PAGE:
Every rocket has a launch pad. The mighty Saturn V rocket was assembled on the Mobile Launch Platform (MLP), a two-story structure that supported both the rocket and the 380 ft Launch Umbilical Tower (LUT). Once the rocket was assembled, the entire platform was slowly rolled out to the launch site so that final preparations could be made. Nine service arms provided access to every critical part of the rocket, acting as fuelling ports and providing electrical power to critical systems. When all was ready, the crew boarded the ship that would ferry them to the Moon. The service arms swung away from the rocket, the tail service masts at the base of the rocket swung back behind heat proof shields, and the rocket soared towards the heavens.
This is a model of the Apollo 11 Launch Umbilical Tower and Mobile Launch Platform (MLP). The model is a faithful 1:110 scale recreation of the entire launch tower. Many technical drawings and photos were consulted over the last twelve months in an effort to make the model as accurate as possible, although a few details (such as the placement of the fuel pipes and environment ducts) are not readily available and required some educated guesses.
The model has several features: Raise the damper arm once roll out is complete! Rotate the crane away from the rocket (crane is non-functional) Retract the crew access arm once the astronauts are aboard! Pull back the eight service arms once the countdown reaches zero! Rotate the three tail service arms!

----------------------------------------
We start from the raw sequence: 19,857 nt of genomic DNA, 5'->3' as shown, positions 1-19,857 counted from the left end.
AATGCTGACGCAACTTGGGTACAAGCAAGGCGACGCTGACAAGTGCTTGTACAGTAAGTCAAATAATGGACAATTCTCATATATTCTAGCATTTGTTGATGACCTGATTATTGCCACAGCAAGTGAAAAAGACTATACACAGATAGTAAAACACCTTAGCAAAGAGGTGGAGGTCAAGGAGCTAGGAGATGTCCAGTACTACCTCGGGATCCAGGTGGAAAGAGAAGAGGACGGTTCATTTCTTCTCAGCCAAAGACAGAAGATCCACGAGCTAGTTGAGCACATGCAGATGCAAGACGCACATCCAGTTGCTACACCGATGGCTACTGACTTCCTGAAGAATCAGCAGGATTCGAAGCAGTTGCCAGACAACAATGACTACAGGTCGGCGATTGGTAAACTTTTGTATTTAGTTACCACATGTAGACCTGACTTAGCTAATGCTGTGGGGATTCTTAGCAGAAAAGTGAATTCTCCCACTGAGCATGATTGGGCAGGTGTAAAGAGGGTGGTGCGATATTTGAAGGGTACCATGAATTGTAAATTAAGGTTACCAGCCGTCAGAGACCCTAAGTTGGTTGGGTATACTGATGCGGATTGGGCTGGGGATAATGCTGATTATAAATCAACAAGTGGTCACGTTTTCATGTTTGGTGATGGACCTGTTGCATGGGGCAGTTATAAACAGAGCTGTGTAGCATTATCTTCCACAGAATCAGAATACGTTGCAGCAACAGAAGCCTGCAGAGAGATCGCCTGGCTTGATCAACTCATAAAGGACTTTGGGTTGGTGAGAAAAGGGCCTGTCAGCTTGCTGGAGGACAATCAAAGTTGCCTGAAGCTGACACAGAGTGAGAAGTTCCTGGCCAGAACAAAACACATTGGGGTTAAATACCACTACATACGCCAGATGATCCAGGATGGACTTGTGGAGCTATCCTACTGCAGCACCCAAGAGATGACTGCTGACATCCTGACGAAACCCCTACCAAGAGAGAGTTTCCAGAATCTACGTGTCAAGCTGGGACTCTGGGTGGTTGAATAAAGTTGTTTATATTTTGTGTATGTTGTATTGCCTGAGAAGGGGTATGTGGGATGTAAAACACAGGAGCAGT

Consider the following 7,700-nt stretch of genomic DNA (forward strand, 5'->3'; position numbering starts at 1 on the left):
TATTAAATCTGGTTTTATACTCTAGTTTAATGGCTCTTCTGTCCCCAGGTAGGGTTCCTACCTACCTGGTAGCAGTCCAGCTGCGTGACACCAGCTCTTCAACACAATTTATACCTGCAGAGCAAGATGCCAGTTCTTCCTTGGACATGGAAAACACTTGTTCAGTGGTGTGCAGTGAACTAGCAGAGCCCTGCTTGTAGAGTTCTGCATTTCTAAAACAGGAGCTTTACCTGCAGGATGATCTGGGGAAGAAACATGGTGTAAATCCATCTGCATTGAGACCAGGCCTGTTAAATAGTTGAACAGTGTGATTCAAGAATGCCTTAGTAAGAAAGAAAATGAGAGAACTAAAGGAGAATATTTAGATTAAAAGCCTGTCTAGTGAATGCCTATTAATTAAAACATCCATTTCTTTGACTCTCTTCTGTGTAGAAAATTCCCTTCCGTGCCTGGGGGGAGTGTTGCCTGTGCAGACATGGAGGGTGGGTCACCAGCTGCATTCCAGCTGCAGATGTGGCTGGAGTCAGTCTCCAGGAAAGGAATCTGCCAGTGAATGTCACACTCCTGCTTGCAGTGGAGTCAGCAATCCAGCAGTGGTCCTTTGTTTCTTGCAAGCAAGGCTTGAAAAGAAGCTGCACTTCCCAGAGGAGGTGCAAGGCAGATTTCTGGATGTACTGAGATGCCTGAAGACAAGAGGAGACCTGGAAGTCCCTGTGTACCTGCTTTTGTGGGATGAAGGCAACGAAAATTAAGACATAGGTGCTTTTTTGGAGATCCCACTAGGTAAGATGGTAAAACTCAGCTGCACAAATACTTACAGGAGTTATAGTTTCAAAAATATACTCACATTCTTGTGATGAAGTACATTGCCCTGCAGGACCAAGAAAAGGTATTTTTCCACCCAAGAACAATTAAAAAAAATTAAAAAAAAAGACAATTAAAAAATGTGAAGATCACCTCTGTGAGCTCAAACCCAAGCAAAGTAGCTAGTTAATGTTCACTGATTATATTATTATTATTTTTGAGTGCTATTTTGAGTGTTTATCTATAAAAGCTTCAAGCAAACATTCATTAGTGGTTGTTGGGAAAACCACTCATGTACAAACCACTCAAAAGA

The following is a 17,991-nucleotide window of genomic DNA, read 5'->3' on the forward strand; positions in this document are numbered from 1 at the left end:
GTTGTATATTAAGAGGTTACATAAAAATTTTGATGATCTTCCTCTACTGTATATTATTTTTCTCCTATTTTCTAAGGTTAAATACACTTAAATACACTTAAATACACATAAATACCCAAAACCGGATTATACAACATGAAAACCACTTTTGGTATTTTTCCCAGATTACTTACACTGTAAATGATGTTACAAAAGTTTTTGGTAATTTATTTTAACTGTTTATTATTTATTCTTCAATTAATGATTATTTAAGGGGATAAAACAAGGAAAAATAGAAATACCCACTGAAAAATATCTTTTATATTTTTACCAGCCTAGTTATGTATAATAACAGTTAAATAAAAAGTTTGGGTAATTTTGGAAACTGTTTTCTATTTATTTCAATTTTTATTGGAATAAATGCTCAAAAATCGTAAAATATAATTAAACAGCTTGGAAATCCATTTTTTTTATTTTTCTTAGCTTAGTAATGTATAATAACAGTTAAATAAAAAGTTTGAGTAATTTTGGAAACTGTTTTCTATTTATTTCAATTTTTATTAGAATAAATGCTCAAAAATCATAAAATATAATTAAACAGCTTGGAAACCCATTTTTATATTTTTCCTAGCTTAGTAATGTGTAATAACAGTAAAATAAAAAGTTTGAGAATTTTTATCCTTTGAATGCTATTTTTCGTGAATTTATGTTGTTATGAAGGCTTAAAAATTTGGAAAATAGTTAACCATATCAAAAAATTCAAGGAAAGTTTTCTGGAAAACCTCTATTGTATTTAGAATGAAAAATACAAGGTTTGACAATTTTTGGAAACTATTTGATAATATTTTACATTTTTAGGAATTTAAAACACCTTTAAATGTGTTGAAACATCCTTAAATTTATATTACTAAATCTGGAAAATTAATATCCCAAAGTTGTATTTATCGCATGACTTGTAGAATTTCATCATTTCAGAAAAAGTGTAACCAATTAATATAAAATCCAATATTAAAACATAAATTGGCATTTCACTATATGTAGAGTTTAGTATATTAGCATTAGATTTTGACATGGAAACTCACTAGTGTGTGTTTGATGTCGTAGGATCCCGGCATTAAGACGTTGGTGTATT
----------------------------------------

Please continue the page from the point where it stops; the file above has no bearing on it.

An LDD file of the finished model is provided, which features each part of the model grouped into small sub-assemblies to show how the model should be assembled. A 600 page instruction manual is also provided. Permission is not given, and will never be given, to use any of these files (images, LXF, PDF) in any way that makes money (e.g. through sale of kits). This is a purely digital model, and has not (yet) been built in real life. It should be a strong and stable model, but it may prove to be fragile and collapse if you breathe on it. Anyone attempting to build this out of real bricks does so entirely at their own risk. All parts used have appeared in official sets released within the last 2-3 years.
This gallery include various work in progress image showcasing the design process. It concludes with a set of photo-realistic images generated using the fantastic Mecabricks website.